FDA is making the FDA Blueprint, which will be approved as part of the Opioid Analgesic REMS, available on the REMS@FDA Website (, where it will remain posted for use by CE providers as they develop the CE materials and activities. A list of the REMS-compliant CE activities supported by unrestricted educational grants from the opioid analgesic companies to accredited CE providers will be made available when the Opioid Analgesics REMS is approved.

Other FDA Actions

On the same day the FDA released the new Blueprint, the Agency also hosted a meeting entitled, “FDA’s Opioid Policy Steering Committee – Prescribing Intervention – Exploring a Strategy for Implementation,” where various stakeholders spoke about the Agency’s Risk Evaluation and Mitigation Strategy (REMS) authority and how to improve safe use of opioid analgesics.

In the Press Announcement that accompanied these moves by the FDA, Commissioner Gottlieb wrote, “I believe anyone who is distributing health care products has an obligation to be a partner in helping address the most pressing public health challenges like opioid abuse. If you’re selling a drug with the potential for abuse and misuse through an online website, you’re no longer in the business of selling widgets, or books. You have a social contract to take voluntary steps to help address public health challenges.”

Gottlieb encouraged stakeholders to participate in this ongoing process by submitting electronic or written comments to the docket until March 16, 2018.

January 30, 2018

CME Continues to Evolve for Providers and Practitioners


Several articles about continuing medical education (CME) were recently published in the Journal of the American Medical Association (JAMA). One article discussed the importance of regulatory alignment with the boards while the other discussed the proposed CME pyramid.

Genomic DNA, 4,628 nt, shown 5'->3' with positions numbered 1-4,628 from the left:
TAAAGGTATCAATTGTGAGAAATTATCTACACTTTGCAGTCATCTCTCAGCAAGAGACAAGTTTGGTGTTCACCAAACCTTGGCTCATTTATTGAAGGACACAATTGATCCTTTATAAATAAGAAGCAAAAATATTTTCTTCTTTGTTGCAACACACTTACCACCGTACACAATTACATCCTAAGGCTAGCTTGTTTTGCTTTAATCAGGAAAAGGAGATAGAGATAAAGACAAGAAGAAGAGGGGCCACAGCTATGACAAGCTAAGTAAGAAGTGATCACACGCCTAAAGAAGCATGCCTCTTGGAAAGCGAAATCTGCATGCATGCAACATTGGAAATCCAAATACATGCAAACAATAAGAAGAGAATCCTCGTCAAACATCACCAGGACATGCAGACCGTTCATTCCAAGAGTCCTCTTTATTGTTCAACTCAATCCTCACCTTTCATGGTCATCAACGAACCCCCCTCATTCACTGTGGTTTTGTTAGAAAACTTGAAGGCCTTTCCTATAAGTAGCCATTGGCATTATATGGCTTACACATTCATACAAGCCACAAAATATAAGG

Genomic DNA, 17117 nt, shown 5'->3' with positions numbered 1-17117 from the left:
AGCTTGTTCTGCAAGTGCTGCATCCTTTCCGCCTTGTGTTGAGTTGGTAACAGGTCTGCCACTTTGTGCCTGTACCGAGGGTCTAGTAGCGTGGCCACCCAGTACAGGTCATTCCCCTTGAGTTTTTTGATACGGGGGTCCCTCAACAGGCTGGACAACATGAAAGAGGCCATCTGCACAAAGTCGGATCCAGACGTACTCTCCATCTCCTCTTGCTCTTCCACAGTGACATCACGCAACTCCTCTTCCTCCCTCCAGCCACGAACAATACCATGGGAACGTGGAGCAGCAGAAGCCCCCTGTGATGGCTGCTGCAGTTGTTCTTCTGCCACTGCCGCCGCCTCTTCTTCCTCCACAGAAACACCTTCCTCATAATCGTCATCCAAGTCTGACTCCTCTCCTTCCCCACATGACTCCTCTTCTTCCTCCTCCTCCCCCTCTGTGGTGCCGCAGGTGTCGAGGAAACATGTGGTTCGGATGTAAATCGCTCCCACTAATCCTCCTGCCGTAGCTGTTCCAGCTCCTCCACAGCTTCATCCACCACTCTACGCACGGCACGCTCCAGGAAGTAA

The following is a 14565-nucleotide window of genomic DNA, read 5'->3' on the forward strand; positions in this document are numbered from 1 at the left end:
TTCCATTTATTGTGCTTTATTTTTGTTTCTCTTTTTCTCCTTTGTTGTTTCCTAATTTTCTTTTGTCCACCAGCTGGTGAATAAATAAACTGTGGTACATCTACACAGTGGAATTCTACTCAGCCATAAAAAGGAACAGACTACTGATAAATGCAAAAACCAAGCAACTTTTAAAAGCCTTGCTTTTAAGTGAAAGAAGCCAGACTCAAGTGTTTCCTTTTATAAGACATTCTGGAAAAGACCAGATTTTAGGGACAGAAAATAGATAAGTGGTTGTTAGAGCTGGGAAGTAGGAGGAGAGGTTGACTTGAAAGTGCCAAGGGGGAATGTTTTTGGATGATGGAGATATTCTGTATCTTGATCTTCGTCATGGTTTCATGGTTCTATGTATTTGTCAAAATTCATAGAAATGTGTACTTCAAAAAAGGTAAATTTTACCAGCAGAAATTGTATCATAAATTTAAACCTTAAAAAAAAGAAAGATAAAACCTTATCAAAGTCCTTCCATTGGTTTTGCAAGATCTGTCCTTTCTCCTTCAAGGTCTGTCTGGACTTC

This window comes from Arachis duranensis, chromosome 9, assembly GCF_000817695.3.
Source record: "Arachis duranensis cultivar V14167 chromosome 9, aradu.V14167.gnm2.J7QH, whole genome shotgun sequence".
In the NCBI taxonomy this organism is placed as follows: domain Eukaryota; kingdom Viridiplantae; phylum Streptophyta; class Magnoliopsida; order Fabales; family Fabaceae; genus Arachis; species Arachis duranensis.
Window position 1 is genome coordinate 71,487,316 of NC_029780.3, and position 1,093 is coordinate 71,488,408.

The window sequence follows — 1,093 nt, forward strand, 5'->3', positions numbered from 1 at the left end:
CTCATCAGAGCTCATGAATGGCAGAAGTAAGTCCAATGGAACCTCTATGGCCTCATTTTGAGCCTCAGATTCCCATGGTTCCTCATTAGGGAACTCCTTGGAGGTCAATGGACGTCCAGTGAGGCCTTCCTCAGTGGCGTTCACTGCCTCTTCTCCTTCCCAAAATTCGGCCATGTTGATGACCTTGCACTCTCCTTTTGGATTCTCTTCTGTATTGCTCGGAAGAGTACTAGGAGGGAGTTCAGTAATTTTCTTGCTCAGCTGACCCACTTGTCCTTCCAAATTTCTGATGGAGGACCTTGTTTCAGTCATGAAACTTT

CME Pyramid

Medical education is an evolving field and as of late, there has been an increased focus on addressing professional practice gaps – the gaps between what physicians are doing and what they should be doing. Therefore, an outcomes framework has been proposed in the form of a pyramid that provides perspective on how addressing these practice gaps may be accomplished.


According to the article, “[t]he pyramid is based on 7 levels of outcomes that are associated with the decisions of a clinician to participate in learning, to engage in learning, to use what he or she learned, and, at the summit, the effects of learning on patients and community. CME has traditionally been focused on learning (level 3) and in some cases on competence (level 4), which is similar to the “shows how” level of the pyramid in which a learner demonstrates to a teacher that he or she can do what has been learned.”

The article further notes, “It could be argued that if CME contributes to improving patient health on a broad front, such that many patients and many diseases are affected, then community health, that is, population health, must necessarily improve,” which is the impetus behind the push for all physicians and health care providers to be current on their education and continue learning for the benefit of their patients.